As I said further up the page, living purposefully is not a goal so much as an ongoing aspiration. It’s a direction of travel. By resolving to try to the best of your ability, with acceptance of errors or missteps along the way, a lot of life becomes more clearer. Decision-making is simplified. If you don’t know what you want, or where you are going, it’s very hard to understand how you should react to the emergence of limerence. What does it mean? What should you do? Who should you talk to? If you have an orienting direction – I want to be the sort of person that acts decisively to improve my life – then it’s a lot easier to answer these questions.

Limerence, in such a worldview, can be accepted as an emotional reality, but not one that alters your decision to act in a purposeful way. Being someone you can admire is the best way to bolster self-esteem. It makes you much less vulnerable to predatory LOs, to flattery, to self-sabotage, and to self-destructive urges.

God knows we’re all a work in progress, but making that work meaningful helps enormously when life gets hard.

6 thoughts on “Overcoming limerence for good

  1. YES! Such a kind, yet firm missive. I love how it’s boiled down to self-control…a topic and quality to research, ruminate on and acquire.

    As a limerent who just had a weekend of relapse (Sacrebleu!) I truly appreciate the comforting and encouraging conclusion:

    “Limerence, in such a worldview, can be accepted as an emotional reality, but not one that alters your decision to act in a purposeful way. Being someone you can admire is the best way to bolster self-esteem. It makes you much less vulnerable to predatory LOs, to flattery, to self-sabotage, and to self-destructive urges.”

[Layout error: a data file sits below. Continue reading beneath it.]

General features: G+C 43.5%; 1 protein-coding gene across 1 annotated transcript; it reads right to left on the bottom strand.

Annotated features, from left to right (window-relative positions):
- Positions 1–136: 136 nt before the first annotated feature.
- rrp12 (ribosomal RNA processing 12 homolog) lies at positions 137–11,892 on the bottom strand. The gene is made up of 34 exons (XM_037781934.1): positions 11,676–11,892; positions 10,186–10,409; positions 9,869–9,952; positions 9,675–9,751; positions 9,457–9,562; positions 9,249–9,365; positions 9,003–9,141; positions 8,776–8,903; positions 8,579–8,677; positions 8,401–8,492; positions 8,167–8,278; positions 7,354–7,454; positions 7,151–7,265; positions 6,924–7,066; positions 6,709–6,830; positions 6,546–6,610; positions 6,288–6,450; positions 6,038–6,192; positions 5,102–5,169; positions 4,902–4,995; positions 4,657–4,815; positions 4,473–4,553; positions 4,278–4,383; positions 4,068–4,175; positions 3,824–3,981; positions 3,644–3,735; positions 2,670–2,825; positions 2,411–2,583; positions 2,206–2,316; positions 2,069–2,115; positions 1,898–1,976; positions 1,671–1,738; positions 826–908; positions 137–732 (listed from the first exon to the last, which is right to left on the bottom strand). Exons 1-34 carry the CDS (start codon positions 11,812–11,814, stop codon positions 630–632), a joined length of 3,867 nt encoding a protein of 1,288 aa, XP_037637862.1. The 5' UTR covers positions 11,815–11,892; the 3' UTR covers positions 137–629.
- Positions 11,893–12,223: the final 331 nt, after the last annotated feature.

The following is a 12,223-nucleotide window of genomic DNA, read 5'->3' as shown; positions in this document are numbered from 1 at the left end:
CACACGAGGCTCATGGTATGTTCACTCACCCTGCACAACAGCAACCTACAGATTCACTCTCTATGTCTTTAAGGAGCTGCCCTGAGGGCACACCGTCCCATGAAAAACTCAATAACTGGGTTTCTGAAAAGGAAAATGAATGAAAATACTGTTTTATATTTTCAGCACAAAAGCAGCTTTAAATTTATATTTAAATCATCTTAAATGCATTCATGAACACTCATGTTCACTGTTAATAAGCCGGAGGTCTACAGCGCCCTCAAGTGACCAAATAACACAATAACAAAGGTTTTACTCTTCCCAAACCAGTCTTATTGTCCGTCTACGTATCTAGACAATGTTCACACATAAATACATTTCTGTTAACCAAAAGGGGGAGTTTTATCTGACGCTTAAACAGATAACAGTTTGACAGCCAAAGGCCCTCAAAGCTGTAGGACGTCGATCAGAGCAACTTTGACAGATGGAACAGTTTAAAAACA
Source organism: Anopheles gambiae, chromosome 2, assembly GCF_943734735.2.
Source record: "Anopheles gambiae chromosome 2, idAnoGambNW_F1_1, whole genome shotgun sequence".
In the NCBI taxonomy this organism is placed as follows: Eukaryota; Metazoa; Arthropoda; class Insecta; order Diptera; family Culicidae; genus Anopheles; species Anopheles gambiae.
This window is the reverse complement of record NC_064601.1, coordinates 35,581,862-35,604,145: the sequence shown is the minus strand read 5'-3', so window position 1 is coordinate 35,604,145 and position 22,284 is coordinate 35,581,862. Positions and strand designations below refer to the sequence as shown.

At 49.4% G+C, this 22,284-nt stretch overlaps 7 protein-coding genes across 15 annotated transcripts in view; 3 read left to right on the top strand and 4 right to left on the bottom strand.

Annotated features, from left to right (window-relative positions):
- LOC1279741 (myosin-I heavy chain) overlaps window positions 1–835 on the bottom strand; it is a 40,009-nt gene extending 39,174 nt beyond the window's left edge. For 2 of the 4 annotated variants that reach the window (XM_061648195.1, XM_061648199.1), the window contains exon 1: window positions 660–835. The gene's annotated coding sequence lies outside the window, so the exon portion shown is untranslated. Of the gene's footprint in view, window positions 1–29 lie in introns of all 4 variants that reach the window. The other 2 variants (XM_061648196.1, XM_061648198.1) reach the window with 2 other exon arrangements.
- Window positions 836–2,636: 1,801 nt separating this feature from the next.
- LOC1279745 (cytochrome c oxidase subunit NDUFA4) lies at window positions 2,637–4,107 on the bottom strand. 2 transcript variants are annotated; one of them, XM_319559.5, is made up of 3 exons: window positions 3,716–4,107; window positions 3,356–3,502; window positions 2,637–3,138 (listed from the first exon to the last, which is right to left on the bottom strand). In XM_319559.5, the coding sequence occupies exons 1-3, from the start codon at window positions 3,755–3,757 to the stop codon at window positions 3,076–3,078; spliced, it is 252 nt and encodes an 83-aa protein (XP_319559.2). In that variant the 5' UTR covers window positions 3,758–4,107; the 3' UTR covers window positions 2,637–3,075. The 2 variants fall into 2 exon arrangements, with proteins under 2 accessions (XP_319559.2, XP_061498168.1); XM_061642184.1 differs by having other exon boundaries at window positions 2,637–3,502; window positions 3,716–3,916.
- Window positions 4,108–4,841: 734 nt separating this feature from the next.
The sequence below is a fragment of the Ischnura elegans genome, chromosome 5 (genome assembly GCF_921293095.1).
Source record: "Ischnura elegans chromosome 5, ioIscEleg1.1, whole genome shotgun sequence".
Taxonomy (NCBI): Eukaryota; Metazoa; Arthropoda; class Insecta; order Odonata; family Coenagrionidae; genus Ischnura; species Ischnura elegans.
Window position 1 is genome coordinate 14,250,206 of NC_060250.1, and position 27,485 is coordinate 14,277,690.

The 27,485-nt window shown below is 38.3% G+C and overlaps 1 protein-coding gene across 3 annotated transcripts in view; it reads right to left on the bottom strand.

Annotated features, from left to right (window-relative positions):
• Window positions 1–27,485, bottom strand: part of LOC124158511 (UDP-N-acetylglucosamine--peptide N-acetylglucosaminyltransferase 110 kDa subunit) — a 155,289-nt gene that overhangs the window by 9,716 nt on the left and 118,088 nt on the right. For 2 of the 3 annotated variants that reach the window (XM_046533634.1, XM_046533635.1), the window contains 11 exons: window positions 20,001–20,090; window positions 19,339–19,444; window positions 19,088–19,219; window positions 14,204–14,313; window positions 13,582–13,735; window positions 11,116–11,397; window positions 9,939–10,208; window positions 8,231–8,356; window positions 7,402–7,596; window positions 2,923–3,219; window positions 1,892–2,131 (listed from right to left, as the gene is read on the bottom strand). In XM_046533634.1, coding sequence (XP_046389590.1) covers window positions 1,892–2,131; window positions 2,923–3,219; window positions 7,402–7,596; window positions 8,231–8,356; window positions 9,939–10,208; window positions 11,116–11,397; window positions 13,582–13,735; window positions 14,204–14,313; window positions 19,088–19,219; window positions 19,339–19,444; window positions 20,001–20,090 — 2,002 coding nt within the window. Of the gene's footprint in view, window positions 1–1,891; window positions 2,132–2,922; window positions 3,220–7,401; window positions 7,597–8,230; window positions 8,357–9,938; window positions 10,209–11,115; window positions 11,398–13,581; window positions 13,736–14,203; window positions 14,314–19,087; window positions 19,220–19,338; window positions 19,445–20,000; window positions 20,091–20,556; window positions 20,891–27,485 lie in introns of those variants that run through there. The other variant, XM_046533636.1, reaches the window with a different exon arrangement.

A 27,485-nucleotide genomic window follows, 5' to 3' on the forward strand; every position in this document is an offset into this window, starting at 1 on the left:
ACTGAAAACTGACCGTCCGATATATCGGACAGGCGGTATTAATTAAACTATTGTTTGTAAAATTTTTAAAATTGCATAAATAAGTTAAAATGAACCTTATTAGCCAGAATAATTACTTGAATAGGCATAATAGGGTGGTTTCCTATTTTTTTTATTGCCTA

2. Thank you for this DrL. Overcoming limerence has been a full time job. The key for me is to first recognise that limerence is a bad thing for you, even though it may feel good temporarily. But you know for a fact it’s bad. Each time you give in, you lose something vital in yourself. It is the resistance that makes you stronger and upgrades your self-esteem. It’s an ongoing internal negotiation between instant gratification vs long term benefits. In other words, do what is GOOD for you NOW (which takes work and goal-oriented thinking + action, aka self-discipline) and reap rewards later. The more I know this to be true, the more I am able to gradually replace limerence thinking with something else that benefits my life. Limerence gave me an opportunity to identify underlying issues, but to find real solutions takes courage and creativity, not through daydreams. Limerence is not a solution.


  3. ” In his book “Thinking, fast and slow” Daniel Kahneman lays out all the ways that our brains latch on to quick and easy solutions that feel right (but are often wrong), rather than exerting the cognitive effort needed to actually figure out what the best course of action is.”

    H. L Mencken beat him by a few years….

    “Explanations exist; they have existed for all time; there is always a well-known solution to every human problem — neat, plausible, and wrong. – “The Divine Afflatus” in New York Evening Mail (16 November 1917); later published in Prejudices: Second Series (1920) and A Mencken Chrestomathy (1949)


    • I like that article.

      It’s my LOs birthday and favorite holiday next week, so I have felt tempted to reach out to her. I know it is such a wrong move, and I am asking myself what I want from such an interaction. Six weeks NC, and I still do think about her a lot throughout the day. I do wonder what she is thinking, and it is harder to shut that down currently due to the important dates next week. It will be good to get next week behind me.

      However, overall I can feel how much more I am in touch with my family and my work and improving myself now that I am not looking for my next “hit”. I really don’t understand how I was able to find enough band-aids to keep my life in place for so long when I was in full-blown limerence.